1. Creating the User
  2. Open Active Directory Users and Computers on Local AD
  3. Create an Active Directory user as you normally would.
  4. Ensure that the user’s email address on the General tab of the AD properties is correct.
  5. Ensure that the user’s UPN name match their primary SMTP address.
  6. Run the following command to add any additional SMTP address to mailbox
    Set-ADUser -identity new -Add @{Proxyaddresses=””,””}
  7. Run AD Connect Sync
  8. Login to Office 365 and configure users location and assign license
  9. Check if additional email address are assigned correctly


There are some of settings and features which we are not able to configure without installing local exchange server.
Those are some of the examples which you will not be able to setup.

  • Hide mailbox in GAL
  • Provision Archive mailbox in Exchange Online for users which are synced from On-premises.
  • Create shared or room mailbox which is sync from On-premises.

If you try to hide mailbox in Office 365 or newly created mailbox, an error will occur and we will be notified that operation needs to be performed in local AD instead in Exchange Online.

This article explained how to change source authority from Office 365 identities to local Active Directory.
Is this method of provisioning and managing identities supported by Microsoft?

The following TechNet article describes what supported tools are:

How and when to decommission your on-premises Exchange servers in a hybrid deployment

“The Exchange Management Console, the Exchange Administration Center (EAC), and the Exchange Management Shell are the only supported tools that are available to manage Exchange recipients and objects.”

We need to have Exchange on-premises.

The next article is outlining a scenario in which local on-prem exchange servers is presented.


See the other blog for more details.

By Dan Djurasovic

Dan is an Azure Technical Advisor, with over a dozen years of IT experience, specializing in Microsoft Office 365, Exchange Server Azure IaaS and Active Directory..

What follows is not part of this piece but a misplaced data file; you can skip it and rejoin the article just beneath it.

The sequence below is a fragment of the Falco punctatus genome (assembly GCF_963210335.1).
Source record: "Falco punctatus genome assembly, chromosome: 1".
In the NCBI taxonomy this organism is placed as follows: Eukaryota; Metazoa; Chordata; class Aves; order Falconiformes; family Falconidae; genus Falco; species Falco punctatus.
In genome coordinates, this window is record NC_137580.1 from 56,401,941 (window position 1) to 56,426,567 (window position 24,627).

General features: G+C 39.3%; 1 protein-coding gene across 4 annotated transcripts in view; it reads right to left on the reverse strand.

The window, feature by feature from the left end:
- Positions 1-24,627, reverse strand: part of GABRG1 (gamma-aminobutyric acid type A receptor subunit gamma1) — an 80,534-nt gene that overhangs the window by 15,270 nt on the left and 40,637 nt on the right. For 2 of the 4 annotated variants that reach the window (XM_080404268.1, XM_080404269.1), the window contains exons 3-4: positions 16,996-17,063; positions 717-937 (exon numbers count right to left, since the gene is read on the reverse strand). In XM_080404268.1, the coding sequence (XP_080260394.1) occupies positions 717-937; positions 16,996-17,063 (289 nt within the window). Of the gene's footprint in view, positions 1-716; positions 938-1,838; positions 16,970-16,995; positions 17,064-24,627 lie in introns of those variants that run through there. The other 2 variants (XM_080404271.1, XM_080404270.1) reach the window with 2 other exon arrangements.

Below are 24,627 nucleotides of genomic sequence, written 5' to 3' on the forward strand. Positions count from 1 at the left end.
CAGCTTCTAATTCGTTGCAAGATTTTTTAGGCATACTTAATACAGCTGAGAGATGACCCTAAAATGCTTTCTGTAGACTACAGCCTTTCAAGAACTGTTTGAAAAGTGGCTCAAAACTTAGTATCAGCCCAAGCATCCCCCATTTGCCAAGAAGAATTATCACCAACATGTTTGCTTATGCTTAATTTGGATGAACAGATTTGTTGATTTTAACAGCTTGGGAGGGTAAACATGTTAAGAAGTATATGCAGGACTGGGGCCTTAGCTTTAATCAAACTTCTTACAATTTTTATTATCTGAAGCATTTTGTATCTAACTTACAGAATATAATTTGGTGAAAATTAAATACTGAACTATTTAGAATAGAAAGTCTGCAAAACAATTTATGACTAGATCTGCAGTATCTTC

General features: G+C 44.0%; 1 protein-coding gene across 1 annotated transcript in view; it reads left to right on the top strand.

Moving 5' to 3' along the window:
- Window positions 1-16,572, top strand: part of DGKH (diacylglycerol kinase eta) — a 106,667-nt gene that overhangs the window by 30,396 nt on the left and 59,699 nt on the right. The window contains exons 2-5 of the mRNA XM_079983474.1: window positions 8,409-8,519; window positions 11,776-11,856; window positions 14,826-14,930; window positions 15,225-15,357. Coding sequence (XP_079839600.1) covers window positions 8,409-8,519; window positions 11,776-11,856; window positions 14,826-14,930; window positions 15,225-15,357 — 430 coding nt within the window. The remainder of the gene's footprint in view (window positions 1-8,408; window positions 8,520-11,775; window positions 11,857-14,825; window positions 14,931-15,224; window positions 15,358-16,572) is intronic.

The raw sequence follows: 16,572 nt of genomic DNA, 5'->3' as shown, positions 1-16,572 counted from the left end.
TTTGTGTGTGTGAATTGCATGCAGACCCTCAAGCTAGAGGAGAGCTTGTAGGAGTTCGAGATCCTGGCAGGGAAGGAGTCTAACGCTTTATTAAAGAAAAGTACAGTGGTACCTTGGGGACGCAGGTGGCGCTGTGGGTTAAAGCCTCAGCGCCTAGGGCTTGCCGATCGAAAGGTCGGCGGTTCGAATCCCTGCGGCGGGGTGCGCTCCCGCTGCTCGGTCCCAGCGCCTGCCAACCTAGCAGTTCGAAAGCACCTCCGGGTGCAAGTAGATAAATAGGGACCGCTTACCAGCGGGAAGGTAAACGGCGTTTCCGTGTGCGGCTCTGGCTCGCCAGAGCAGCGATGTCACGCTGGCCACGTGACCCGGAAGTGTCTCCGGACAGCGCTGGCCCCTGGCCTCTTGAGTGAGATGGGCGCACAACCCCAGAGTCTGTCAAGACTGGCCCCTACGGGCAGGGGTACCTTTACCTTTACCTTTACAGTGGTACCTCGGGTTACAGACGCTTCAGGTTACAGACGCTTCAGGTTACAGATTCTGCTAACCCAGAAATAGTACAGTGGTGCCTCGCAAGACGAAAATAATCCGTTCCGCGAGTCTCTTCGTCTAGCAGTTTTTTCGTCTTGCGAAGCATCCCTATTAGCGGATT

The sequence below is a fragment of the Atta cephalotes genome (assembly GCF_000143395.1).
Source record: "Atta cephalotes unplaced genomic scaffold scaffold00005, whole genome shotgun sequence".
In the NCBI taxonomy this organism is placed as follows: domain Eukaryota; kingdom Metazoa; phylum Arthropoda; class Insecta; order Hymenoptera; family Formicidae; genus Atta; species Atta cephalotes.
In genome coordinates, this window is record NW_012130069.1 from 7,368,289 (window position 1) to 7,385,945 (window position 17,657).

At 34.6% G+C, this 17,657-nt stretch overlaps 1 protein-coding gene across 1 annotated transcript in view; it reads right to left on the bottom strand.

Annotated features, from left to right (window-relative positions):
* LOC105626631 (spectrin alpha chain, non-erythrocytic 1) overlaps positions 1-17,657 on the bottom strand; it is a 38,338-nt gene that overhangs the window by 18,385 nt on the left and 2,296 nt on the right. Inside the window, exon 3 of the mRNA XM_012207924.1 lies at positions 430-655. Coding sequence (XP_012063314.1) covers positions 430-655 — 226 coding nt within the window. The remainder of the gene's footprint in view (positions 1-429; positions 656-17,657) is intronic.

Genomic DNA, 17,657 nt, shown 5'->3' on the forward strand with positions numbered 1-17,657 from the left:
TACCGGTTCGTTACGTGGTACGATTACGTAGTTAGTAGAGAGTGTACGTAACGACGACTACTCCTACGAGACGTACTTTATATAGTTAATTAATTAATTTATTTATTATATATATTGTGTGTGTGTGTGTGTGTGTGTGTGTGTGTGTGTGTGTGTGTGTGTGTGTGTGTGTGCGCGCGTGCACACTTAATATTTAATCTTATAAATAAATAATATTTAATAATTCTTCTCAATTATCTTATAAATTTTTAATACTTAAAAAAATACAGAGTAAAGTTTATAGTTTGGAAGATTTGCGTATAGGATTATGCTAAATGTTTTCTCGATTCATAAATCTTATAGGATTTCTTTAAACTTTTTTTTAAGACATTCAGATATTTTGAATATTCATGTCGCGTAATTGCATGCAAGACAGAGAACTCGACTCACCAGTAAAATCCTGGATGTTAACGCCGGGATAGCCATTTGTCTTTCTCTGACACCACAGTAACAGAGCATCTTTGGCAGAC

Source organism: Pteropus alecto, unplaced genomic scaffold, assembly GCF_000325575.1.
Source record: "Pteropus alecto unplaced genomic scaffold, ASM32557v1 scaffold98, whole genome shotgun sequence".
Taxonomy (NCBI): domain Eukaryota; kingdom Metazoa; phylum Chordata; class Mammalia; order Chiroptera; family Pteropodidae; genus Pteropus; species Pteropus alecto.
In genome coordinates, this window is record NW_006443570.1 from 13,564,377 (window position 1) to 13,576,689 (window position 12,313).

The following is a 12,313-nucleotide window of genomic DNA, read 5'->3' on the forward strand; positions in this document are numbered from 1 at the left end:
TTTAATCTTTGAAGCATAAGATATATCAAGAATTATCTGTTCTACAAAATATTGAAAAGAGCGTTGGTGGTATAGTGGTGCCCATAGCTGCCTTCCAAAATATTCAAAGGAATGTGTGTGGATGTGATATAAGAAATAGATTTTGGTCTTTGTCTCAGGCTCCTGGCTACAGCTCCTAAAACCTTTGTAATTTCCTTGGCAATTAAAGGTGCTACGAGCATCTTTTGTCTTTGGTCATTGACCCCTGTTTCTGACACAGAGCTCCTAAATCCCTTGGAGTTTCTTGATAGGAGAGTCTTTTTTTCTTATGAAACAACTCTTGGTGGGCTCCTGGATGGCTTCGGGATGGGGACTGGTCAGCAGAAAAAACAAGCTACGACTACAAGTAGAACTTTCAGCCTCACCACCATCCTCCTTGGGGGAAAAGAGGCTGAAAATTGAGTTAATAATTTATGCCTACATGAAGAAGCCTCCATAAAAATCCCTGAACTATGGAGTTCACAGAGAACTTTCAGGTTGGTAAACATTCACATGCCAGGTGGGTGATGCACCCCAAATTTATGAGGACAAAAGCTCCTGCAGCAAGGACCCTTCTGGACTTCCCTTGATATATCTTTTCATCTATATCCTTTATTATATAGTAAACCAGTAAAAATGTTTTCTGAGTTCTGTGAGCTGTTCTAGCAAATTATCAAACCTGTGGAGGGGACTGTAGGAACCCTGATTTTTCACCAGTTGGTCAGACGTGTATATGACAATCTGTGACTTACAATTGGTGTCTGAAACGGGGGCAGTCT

6 thought on “Change the source of authority from Azure AD to on-premises Active Directory WITHOUT on-premises Exchange Server installed.”
  1. What happens when you add only one entry to the proxyaddresses?

    Set-ADUser -identity new -Add @{Proxyaddresses=””,””}

    Set-ADUser -identity new -Add @{Proxyaddresses=””}

    Would this also work or does it make no sense?


    1. You can add one entry but that entry must have capital SMTP for part of email address.
      One email address must have capital SMTP (primary SMTP address)
      Here is a example.
      Set-ADUser -identity new -Add @{Proxyaddresses=””}

  2. Hello Mr. Djurasovic

    Now i understand why it needs both.
    It makes sense for me now.

    Thank you so much for the Answer!

    Best Regards


  3. Hi Dan,
    I read your article and its good. i have a question, its synchronization issues between our on perm AD and Azure AD after installing AD connect.

    The issue we have is each time I add an email account to the special group we created for DLP in the on perm AD, when it synchronizes it changes the email user name
    example: we have “ John Smith” on our domain controller AD email address is, then after synchronization the email changes to on the Azure AD which automatically disconnects the user.
    how do I fix this issue?

    thank you

    1. I am not aware that AD Connect can change attributes on the user.
      You might have local Exchange Email Policy which is changing that SMTP attribute.